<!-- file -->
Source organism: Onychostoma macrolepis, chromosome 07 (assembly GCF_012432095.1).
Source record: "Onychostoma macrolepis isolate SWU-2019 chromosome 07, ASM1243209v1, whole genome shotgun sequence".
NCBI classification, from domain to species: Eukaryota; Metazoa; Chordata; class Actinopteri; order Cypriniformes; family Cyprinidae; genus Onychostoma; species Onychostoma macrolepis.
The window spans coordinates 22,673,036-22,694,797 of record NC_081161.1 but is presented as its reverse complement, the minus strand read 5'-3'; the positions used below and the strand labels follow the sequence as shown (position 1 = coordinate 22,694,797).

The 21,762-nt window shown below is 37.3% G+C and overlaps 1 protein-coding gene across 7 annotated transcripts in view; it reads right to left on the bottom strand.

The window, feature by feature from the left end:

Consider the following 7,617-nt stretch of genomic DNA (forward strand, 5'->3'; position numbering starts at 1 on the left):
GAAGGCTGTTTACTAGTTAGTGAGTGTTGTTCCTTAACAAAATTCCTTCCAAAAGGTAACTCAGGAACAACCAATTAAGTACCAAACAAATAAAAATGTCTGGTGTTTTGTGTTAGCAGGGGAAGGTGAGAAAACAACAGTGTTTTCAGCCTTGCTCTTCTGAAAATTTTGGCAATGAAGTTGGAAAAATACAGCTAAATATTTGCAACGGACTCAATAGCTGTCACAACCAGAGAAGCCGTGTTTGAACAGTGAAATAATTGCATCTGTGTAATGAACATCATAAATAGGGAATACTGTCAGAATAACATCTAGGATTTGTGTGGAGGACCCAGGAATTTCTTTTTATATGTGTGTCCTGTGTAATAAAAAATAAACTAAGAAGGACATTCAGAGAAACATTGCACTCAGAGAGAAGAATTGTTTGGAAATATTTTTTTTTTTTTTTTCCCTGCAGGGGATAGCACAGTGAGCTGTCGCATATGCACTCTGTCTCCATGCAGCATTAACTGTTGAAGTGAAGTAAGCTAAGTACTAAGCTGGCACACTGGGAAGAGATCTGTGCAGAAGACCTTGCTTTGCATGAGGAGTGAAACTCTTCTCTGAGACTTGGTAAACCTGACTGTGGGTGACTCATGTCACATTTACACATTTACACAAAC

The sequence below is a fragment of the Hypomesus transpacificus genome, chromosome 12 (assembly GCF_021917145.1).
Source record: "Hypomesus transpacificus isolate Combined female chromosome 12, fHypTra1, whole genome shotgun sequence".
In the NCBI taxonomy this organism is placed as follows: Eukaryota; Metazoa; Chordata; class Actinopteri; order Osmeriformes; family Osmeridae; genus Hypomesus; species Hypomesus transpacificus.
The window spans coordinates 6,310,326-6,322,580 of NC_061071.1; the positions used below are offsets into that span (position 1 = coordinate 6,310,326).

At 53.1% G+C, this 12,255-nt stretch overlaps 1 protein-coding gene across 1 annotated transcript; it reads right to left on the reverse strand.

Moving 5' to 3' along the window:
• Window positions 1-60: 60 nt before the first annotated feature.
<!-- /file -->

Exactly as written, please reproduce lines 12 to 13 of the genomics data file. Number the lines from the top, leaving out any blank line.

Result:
The window spans coordinates 6,310,326-6,322,580 of NC_061071.1; the positions used below are offsets into that span (position 1 = coordinate 6,310,326).

At 53.1% G+C, this 12,255-nt stretch overlaps 1 protein-coding gene across 1 annotated transcript; it reads right to left on the reverse strand.